It's hard to miss all the hype about social media. Stories about Twitter and Facebook are in the news almost daily. Several schools have attracted headlines for launching iPhone applications. The New York Times' The Choice blog just had a story about a site that aggregates and categorizes college-related twitter accounts called GlobalQuad.
So you may be thinking, our school needs to have a Facebook Page, a Twitter account, a YouTube channel, and more. It almost feels like blogs are a thing of the past (they're not).
But wait, take a deep breath, and relax. Just throwing something up and forgetting about it on these sites is unlikely to produce the sorts of results that you would hope for given the hype.
Social Media Is an Avenue to Get Your Message Out, Not the Message Itself
I think people sometimes forget that social media is a tool. It's not the end goal. In many cases, it can be an extremely effective tool to build and foster relationships, but, in the end, it is just a tool. Just like the telephone, e-mail, postcards, and other marketing outlets are just tools at your disposal. It's the content and people that really make the difference. Social media offers an opportunity to accelerate the distribution process, to create stronger feedback loops so you can more quickly react to what's working and what's not, and to let your community (which may be current students, alumni, prospects, admits, staff, and more) have a voice.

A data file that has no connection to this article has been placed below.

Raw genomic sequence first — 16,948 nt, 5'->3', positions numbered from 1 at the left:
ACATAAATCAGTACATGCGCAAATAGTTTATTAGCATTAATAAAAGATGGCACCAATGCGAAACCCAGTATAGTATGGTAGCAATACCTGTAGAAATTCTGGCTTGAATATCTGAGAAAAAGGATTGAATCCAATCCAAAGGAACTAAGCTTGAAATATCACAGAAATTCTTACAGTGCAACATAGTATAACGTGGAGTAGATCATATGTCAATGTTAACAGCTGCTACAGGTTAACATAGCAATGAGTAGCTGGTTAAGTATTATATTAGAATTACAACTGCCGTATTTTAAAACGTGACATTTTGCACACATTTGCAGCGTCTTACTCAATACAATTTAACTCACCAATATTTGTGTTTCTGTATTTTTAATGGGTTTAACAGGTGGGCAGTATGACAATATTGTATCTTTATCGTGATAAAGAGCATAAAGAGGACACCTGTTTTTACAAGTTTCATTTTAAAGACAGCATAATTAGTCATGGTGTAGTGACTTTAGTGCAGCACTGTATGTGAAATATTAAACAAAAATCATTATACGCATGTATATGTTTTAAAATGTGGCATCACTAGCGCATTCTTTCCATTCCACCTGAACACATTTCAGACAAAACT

Social Media Is Not Fairy DustUnfortunately, Field of Dreams and Ron Popeil were wrong. "If you build it, he will come"... sorry, but that's just not the case. "Set it and forget it", I don't think so.
Free Can Be a Hard Price to Pass Up
I think one of the biggest advantages of social media is that it can be an incredibly cost-effective way to reach an audience. You don't have to pay for postage or printing. If you post your video on YouTube, you don't have to foot the bill for bandwidth and video hosting. It's free to create a Facebook Page or a Twitter account. However, the $0 price tag may also be the siren's call of social media.
Just because it's free doesn't mean you should be doing it. Creating a Facebook page that has no pictures, no wall posts, and only an address may not do you any good. In fact, it may be harmful. If I were a prospective student and I posted a question your wall, but never got a response, that may not leave a good impression.
I am a huge advocate for the potential of social media. I would encourage colleges to engage prospective and admitted students using tools they embrace like Facebook, MySpace, and YouTube. I believe providing a more personal touchpoint for interested students is a powerful selling point.
Content Is Still King
But you have to remember it's the underlying message you are trying to sell... the value of a college education at your school, the richness of the experience on your campus. It's unlikely that a student is going to pick your school just because you have a Facebook page, but they may pick your school because of the relationship they developed through interactions on that Facebook page.